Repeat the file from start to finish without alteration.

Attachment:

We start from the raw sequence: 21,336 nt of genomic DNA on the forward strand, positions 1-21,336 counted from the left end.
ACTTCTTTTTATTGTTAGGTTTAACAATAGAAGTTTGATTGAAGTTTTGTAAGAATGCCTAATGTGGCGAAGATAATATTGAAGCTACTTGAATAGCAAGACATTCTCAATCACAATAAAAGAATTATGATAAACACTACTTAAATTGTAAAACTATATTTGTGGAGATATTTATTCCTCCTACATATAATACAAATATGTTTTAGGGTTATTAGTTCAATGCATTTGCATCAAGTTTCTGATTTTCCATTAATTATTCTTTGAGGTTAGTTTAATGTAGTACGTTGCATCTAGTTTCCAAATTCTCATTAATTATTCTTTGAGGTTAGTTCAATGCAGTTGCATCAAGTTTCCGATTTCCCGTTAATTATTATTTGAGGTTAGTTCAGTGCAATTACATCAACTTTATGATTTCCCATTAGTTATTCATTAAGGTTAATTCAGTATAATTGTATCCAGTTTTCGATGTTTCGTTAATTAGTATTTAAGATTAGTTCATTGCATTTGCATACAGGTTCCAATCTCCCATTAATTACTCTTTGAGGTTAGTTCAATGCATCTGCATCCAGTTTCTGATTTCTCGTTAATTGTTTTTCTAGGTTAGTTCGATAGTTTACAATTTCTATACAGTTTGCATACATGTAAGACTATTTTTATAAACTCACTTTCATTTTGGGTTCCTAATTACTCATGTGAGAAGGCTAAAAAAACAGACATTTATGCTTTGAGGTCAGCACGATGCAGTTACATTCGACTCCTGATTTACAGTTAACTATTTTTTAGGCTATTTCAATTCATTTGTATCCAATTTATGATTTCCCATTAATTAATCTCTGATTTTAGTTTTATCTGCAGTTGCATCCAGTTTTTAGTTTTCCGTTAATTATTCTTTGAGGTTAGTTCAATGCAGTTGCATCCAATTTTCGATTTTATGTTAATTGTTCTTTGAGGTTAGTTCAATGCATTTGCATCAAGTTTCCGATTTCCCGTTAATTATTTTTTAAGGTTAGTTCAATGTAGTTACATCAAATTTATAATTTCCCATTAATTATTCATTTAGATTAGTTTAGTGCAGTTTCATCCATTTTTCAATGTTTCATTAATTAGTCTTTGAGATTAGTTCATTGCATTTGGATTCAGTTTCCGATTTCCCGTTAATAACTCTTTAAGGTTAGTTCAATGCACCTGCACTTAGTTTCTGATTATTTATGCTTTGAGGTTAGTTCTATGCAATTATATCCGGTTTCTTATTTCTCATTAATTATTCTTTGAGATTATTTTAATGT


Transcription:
We start from the raw sequence: 21,336 nt of genomic DNA on the forward strand, positions 1-21,336 counted from the left end.
ACTTCTTTTTATTGTTAGGTTTAACAATAGAAGTTTGATTGAAGTTTTGTAAGAATGCCTAATGTGGCGAAGATAATATTGAAGCTACTTGAATAGCAAGACATTCTCAATCACAATAAAAGAATTATGATAAACACTACTTAAATTGTAAAACTATATTTGTGGAGATATTTATTCCTCCTACATATAATACAAATATGTTTTAGGGTTATTAGTTCAATGCATTTGCATCAAGTTTCTGATTTTCCATTAATTATTCTTTGAGGTTAGTTTAATGTAGTACGTTGCATCTAGTTTCCAAATTCTCATTAATTATTCTTTGAGGTTAGTTCAATGCAGTTGCATCAAGTTTCCGATTTCCCGTTAATTATTATTTGAGGTTAGTTCAGTGCAATTACATCAACTTTATGATTTCCCATTAGTTATTCATTAAGGTTAATTCAGTATAATTGTATCCAGTTTTCGATGTTTCGTTAATTAGTATTTAAGATTAGTTCATTGCATTTGCATACAGGTTCCAATCTCCCATTAATTACTCTTTGAGGTTAGTTCAATGCATCTGCATCCAGTTTCTGATTTCTCGTTAATTGTTTTTCTAGGTTAGTTCGATAGTTTACAATTTCTATACAGTTTGCATACATGTAAGACTATTTTTATAAACTCACTTTCATTTTGGGTTCCTAATTACTCATGTGAGAAGGCTAAAAAAACAGACATTTATGCTTTGAGGTCAGCACGATGCAGTTACATTCGACTCCTGATTTACAGTTAACTATTTTTTAGGCTATTTCAATTCATTTGTATCCAATTTATGATTTCCCATTAATTAATCTCTGATTTTAGTTTTATCTGCAGTTGCATCCAGTTTTTAGTTTTCCGTTAATTATTCTTTGAGGTTAGTTCAATGCAGTTGCATCCAATTTTCGATTTTATGTTAATTGTTCTTTGAGGTTAGTTCAATGCATTTGCATCAAGTTTCCGATTTCCCGTTAATTATTTTTTAAGGTTAGTTCAATGTAGTTACATCAAATTTATAATTTCCCATTAATTATTCATTTAGATTAGTTTAGTGCAGTTTCATCCATTTTTCAATGTTTCATTAATTAGTCTTTGAGATTAGTTCATTGCATTTGGATTCAGTTTCCGATTTCCCGTTAATAACTCTTTAAGGTTAGTTCAATGCACCTGCACTTAGTTTCTGATTATTTATGCTTTGAGGTTAGTTCTATGCAATTATATCCGGTTTCTTATTTCTCATTAATTATTCTTTGAGATTATTTTAATGT